PARTNERS

By Vicky Boyd 

Under the Irrigated Lands Regulatory Program, growers have to complete a nitrogen management plan, akin to a nitrogen budget, by June 15 and keep it on site. 

Photo by Vicky Boyd

 

If you’re tempted to underreport the amount of fertilizer you applied last season as you fill out the Irrigated Lands Regulatory Program nitrogen management plan summary report, you may want to think again.

The advice comes from San Joaquin Farm Bureau leaders who have heard from a few growers who don’t want to be shamed for using what they believe is an abnormally high amount of nitrogen.

But by not providing accurate nitrogen-use data, the San Joaquin and Delta Water Quality Coalition may not be able to accurately gauge the threat nitrates from agriculture pose to groundwater quality, said Mike Wackman, coalition executive director.

When growers submit their nitrogen plans, they sign them, acknowledging that the information provided is accurate to the best of their knowledge. Providing information they know is false also may result in disciplinary action from the Central Valley Regional Water Quality Control Board, he said.

Jim Ferrari, a Linden walnut and cherry grower and SJFB president, concedes that completing the irrigated lands nitrogen-use reports is cumbersome and time-consuming. But he urged growers to continue to provide accurate information. If not, the state could potentially set unrealistically low caps on nitrogen use.

“It’s important for growers to report what they’re actually using so we have standards developed that are more realistic,” Ferrari said. “We better report the accurate rates because if we don’t, it’s just going to work against us.”

SJFB Executive Director Bruce Blodgett agreed. “We just want to encourage people to report their nitrogen use accurately. If, for whatever reason, I’m only reporting half of what I’m applying, we could possibly have to cut nitrogen applications in the future. It’s important to have accurate reporting and accurate numbers.”

How N use is summarized

Under water quality board rules that covered the 2018 growing season, San Joaquin County growers had to submit their nitrogen-use summary reports to the San Joaquin County and Delta Coalition by April 1.

After analyzing annual nitrogen use based on crops and other factors, the coalition sends letters to growers who applied unusually large amounts and are considered outliers.

“We don’t report outliers to the regional board at this point in time,” Wackman said. “That report only goes back to the individual grower. We submit that information to guide the grower on how to look at nitrogen management and how he compares to the rest of the industry in the area. 

“So if they’re using a lot more nitrogen than everyone else, maybe this will encourage them to look at their nitrogen management.”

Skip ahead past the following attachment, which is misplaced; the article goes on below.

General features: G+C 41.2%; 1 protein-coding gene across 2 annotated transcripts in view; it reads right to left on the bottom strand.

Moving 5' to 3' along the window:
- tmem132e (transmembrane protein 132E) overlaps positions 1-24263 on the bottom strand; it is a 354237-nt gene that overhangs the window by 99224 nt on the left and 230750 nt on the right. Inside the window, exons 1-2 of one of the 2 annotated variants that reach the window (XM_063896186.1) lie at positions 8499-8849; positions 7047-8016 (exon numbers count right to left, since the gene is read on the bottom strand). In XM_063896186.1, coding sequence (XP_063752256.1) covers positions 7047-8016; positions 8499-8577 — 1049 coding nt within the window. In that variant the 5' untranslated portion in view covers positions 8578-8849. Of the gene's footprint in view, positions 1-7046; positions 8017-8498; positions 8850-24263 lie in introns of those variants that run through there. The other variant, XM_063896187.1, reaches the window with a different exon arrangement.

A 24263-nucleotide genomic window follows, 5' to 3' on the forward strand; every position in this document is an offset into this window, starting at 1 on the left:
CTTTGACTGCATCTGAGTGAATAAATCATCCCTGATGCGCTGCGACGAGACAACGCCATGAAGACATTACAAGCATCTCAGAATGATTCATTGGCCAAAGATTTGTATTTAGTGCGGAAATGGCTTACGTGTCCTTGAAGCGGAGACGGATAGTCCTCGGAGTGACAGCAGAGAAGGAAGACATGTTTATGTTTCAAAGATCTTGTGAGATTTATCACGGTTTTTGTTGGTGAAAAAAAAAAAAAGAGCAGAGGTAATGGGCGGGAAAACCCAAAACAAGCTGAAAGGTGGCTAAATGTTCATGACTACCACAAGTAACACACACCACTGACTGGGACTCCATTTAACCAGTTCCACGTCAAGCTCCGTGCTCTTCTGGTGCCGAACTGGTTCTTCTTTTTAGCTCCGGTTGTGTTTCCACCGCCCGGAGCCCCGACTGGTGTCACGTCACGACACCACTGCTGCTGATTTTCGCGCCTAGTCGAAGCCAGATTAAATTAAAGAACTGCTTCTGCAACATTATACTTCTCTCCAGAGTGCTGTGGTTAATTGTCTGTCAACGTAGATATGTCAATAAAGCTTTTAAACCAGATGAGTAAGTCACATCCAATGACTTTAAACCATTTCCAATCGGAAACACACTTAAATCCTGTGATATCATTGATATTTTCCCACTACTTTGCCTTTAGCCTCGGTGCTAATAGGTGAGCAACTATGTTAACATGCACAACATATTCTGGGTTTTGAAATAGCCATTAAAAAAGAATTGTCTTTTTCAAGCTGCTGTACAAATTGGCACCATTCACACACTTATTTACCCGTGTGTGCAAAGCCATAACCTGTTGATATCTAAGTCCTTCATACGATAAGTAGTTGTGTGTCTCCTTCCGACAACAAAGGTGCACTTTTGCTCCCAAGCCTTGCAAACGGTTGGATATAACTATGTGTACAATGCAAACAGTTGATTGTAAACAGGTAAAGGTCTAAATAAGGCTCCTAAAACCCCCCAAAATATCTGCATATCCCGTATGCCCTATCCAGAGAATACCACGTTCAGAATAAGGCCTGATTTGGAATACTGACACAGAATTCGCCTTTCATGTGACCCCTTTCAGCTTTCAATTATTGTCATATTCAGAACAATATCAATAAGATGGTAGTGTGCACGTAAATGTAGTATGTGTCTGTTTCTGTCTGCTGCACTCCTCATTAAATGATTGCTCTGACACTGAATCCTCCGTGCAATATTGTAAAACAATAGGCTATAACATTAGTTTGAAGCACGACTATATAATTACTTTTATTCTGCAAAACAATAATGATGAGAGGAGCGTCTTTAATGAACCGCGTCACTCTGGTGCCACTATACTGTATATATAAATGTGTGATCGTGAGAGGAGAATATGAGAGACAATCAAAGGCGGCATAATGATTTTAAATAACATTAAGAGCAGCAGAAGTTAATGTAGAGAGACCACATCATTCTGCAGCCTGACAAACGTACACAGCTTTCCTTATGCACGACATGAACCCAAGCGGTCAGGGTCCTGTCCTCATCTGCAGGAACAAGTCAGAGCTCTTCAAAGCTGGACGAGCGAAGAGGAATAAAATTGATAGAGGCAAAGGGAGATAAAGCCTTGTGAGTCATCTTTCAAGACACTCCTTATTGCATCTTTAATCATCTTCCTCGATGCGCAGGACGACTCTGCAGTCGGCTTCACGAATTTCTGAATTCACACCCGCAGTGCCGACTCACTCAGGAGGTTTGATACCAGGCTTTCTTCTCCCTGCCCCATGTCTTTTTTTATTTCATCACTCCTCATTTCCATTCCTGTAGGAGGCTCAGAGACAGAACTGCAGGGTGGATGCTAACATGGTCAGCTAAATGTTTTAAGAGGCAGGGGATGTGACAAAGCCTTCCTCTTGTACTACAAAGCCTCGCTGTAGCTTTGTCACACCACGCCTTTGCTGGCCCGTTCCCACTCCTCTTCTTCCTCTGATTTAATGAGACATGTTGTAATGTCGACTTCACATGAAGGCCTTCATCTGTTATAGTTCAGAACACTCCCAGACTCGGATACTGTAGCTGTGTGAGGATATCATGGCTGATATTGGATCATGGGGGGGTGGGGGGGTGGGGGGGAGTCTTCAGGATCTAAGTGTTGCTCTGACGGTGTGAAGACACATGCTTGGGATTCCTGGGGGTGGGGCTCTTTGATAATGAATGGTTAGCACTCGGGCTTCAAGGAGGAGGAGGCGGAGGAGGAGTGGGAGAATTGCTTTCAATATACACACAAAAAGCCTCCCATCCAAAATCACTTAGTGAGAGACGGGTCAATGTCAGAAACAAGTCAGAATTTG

When the coalition submits its report to the regional water quality board, it summarizes average nitrogen use for each crop and area and the number of outliers. The information is presented in a way to maintain individual grower anonymity, and all personal information regarding coalition members is maintained at the coalition office, Wackman said.

The only time the coalition will give out individual grower information is for a regional water quality board on-farm inspection.

Regional water board officials will visit an operation to check whether the necessary nitrogen reports have been completed and are on file. During the past few years, Wackman said, the board has conducted about 20 of these on-farm inspections annually within the San Joaquin County and Delta coalition.

This season’s nitrogen management plan, which is akin to a nitrogen budget, must be completed and filed on site by June 15. It is not sent to the coalition.

The 2019 nitrogen management plan summary report, which documents how much actual material was used this year, is completed after the season ends and must be submitted to the coalition by April 1, 2020.

Grower grumblings are only likely to increase as the irrigated lands program requires increased reporting beginning with the 2020 season. The summary reports submitted in early 2021 will have to include the amount of water applied, irrigation application method and the method used to determine how much water to apply. This comes on top of ongoing nitrogen reporting, which includes documenting the amount of nitrogen applied, the nitrogen form and the amount of N removed by the crop. 

In addition, growers with domestic wells on their property that serve other than family members also will have to begin third-party water testing in 2020.

To help growers keep up with the irrigated land’s ever-increasing documentation and to ensure it is accurate, SJFB has begun talks with a private company that offers nitrogen/irrigation reporting services and water well testing. The company also offers remediation should a domestic well be found violating state nitrate levels.

Although discussions are still preliminary, Blodgett said the hope is Farm Bureau could partner with the firm and offer discounted services as a SJFB membership benefit.